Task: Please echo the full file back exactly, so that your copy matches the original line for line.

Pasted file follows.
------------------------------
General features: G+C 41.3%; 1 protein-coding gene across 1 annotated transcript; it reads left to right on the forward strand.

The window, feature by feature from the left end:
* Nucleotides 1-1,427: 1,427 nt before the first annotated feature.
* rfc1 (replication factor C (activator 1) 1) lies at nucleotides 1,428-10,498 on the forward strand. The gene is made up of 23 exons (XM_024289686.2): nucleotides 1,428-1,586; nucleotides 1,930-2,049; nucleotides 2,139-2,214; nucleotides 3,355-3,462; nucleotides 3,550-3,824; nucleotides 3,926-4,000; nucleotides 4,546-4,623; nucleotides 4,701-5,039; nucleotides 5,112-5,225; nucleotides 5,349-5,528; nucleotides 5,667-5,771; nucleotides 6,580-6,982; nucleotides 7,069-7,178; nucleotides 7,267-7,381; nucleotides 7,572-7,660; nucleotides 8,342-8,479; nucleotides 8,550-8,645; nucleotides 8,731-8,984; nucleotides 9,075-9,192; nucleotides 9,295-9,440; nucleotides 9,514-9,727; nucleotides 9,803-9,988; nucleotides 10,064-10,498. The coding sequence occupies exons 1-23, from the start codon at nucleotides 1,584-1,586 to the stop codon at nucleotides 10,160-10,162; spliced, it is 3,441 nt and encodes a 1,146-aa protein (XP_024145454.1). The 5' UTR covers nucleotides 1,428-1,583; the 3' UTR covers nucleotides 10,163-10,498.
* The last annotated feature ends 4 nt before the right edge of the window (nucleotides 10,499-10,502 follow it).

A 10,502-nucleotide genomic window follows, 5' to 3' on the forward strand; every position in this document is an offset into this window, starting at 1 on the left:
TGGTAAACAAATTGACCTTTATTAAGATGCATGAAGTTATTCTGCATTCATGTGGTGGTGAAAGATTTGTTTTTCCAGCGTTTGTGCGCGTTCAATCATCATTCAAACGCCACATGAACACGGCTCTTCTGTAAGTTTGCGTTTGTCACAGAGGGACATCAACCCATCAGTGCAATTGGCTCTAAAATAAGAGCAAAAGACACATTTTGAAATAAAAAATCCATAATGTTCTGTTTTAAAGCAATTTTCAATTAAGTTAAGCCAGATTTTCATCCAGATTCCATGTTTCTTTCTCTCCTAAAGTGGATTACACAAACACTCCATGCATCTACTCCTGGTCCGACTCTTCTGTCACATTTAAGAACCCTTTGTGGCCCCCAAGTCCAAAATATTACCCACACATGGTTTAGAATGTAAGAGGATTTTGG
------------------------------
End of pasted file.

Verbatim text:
General features: G+C 41.3%; 1 protein-coding gene across 1 annotated transcript; it reads left to right on the forward strand.

The window, feature by feature from the left end:
* Nucleotides 1-1,427: 1,427 nt before the first annotated feature.
* rfc1 (replication factor C (activator 1) 1) lies at nucleotides 1,428-10,498 on the forward strand. The gene is made up of 23 exons (XM_024289686.2): nucleotides 1,428-1,586; nucleotides 1,930-2,049; nucleotides 2,139-2,214; nucleotides 3,355-3,462; nucleotides 3,550-3,824; nucleotides 3,926-4,000; nucleotides 4,546-4,623; nucleotides 4,701-5,039; nucleotides 5,112-5,225; nucleotides 5,349-5,528; nucleotides 5,667-5,771; nucleotides 6,580-6,982; nucleotides 7,069-7,178; nucleotides 7,267-7,381; nucleotides 7,572-7,660; nucleotides 8,342-8,479; nucleotides 8,550-8,645; nucleotides 8,731-8,984; nucleotides 9,075-9,192; nucleotides 9,295-9,440; nucleotides 9,514-9,727; nucleotides 9,803-9,988; nucleotides 10,064-10,498. The coding sequence occupies exons 1-23, from the start codon at nucleotides 1,584-1,586 to the stop codon at nucleotides 10,160-10,162; spliced, it is 3,441 nt and encodes a 1,146-aa protein (XP_024145454.1). The 5' UTR covers nucleotides 1,428-1,583; the 3' UTR covers nucleotides 10,163-10,498.
* The last annotated feature ends 4 nt before the right edge of the window (nucleotides 10,499-10,502 follow it).

A 10,502-nucleotide genomic window follows, 5' to 3' on the forward strand; every position in this document is an offset into this window, starting at 1 on the left:
TGGTAAACAAATTGACCTTTATTAAGATGCATGAAGTTATTCTGCATTCATGTGGTGGTGAAAGATTTGTTTTTCCAGCGTTTGTGCGCGTTCAATCATCATTCAAACGCCACATGAACACGGCTCTTCTGTAAGTTTGCGTTTGTCACAGAGGGACATCAACCCATCAGTGCAATTGGCTCTAAAATAAGAGCAAAAGACACATTTTGAAATAAAAAATCCATAATGTTCTGTTTTAAAGCAATTTTCAATTAAGTTAAGCCAGATTTTCATCCAGATTCCATGTTTCTTTCTCTCCTAAAGTGGATTACACAAACACTCCATGCATCTACTCCTGGTCCGACTCTTCTGTCACATTTAAGAACCCTTTGTGGCCCCCAAGTCCAAAATATTACCCACACATGGTTTAGAATGTAAGAGGATTTTGG